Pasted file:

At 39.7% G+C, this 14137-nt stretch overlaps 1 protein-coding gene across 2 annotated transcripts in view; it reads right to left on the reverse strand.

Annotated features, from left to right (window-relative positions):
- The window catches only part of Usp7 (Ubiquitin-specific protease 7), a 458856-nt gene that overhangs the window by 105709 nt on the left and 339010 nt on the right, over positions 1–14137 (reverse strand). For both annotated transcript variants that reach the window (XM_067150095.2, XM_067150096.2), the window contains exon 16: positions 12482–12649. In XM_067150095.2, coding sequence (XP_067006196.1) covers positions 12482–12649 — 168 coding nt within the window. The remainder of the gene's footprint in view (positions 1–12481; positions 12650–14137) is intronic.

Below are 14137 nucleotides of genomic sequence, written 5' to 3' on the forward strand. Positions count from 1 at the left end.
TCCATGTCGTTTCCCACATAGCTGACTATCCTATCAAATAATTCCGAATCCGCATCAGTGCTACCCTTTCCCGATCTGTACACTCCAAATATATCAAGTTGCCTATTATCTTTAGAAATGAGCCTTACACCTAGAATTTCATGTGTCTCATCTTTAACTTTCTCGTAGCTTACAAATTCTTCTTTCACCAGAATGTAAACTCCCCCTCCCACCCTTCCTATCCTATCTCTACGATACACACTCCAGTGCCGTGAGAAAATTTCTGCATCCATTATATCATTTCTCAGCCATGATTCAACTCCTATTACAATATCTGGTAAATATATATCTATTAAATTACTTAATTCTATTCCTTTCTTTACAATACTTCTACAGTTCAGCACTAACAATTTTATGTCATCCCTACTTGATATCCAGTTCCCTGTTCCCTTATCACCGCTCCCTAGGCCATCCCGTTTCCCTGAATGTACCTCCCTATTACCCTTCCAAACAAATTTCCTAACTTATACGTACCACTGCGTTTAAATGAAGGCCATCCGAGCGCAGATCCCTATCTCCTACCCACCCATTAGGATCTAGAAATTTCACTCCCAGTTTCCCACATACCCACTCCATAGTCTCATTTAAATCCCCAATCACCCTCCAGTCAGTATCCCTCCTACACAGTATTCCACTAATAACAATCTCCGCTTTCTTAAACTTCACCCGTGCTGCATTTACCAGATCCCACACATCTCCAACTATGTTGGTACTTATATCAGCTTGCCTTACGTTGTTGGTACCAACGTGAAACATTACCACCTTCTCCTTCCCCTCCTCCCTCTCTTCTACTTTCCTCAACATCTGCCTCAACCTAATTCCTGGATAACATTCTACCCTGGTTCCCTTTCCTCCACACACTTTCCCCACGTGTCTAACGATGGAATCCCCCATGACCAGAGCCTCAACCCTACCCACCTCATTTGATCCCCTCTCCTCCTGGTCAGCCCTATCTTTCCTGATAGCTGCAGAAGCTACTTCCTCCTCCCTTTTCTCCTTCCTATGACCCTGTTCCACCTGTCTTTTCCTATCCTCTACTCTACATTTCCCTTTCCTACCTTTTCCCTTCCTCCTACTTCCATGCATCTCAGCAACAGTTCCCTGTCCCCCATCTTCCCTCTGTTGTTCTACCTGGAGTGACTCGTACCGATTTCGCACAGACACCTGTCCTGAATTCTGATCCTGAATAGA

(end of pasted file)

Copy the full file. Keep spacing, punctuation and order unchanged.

At 39.7% G+C, this 14137-nt stretch overlaps 1 protein-coding gene across 2 annotated transcripts in view; it reads right to left on the reverse strand.

Annotated features, from left to right (window-relative positions):
- The window catches only part of Usp7 (Ubiquitin-specific protease 7), a 458856-nt gene that overhangs the window by 105709 nt on the left and 339010 nt on the right, over positions 1–14137 (reverse strand). For both annotated transcript variants that reach the window (XM_067150095.2, XM_067150096.2), the window contains exon 16: positions 12482–12649. In XM_067150095.2, coding sequence (XP_067006196.1) covers positions 12482–12649 — 168 coding nt within the window. The remainder of the gene's footprint in view (positions 1–12481; positions 12650–14137) is intronic.

Below are 14137 nucleotides of genomic sequence, written 5' to 3' on the forward strand. Positions count from 1 at the left end.
TCCATGTCGTTTCCCACATAGCTGACTATCCTATCAAATAATTCCGAATCCGCATCAGTGCTACCCTTTCCCGATCTGTACACTCCAAATATATCAAGTTGCCTATTATCTTTAGAAATGAGCCTTACACCTAGAATTTCATGTGTCTCATCTTTAACTTTCTCGTAGCTTACAAATTCTTCTTTCACCAGAATGTAAACTCCCCCTCCCACCCTTCCTATCCTATCTCTACGATACACACTCCAGTGCCGTGAGAAAATTTCTGCATCCATTATATCATTTCTCAGCCATGATTCAACTCCTATTACAATATCTGGTAAATATATATCTATTAAATTACTTAATTCTATTCCTTTCTTTACAATACTTCTACAGTTCAGCACTAACAATTTTATGTCATCCCTACTTGATATCCAGTTCCCTGTTCCCTTATCACCGCTCCCTAGGCCATCCCGTTTCCCTGAATGTACCTCCCTATTACCCTTCCAAACAAATTTCCTAACTTATACGTACCACTGCGTTTAAATGAAGGCCATCCGAGCGCAGATCCCTATCTCCTACCCACCCATTAGGATCTAGAAATTTCACTCCCAGTTTCCCACATACCCACTCCATAGTCTCATTTAAATCCCCAATCACCCTCCAGTCAGTATCCCTCCTACACAGTATTCCACTAATAACAATCTCCGCTTTCTTAAACTTCACCCGTGCTGCATTTACCAGATCCCACACATCTCCAACTATGTTGGTACTTATATCAGCTTGCCTTACGTTGTTGGTACCAACGTGAAACATTACCACCTTCTCCTTCCCCTCCTCCCTCTCTTCTACTTTCCTCAACATCTGCCTCAACCTAATTCCTGGATAACATTCTACCCTGGTTCCCTTTCCTCCACACACTTTCCCCACGTGTCTAACGATGGAATCCCCCATGACCAGAGCCTCAACCCTACCCACCTCATTTGATCCCCTCTCCTCCTGGTCAGCCCTATCTTTCCTGATAGCTGCAGAAGCTACTTCCTCCTCCCTTTTCTCCTTCCTATGACCCTGTTCCACCTGTCTTTTCCTATCCTCTACTCTACATTTCCCTTTCCTACCTTTTCCCTTCCTCCTACTTCCATGCATCTCAGCAACAGTTCCCTGTCCCCCATCTTCCCTCTGTTGTTCTACCTGGAGTGACTCGTACCGATTTCGCACAGACACCTGTCCTGAATTCTGATCCTGAATAGA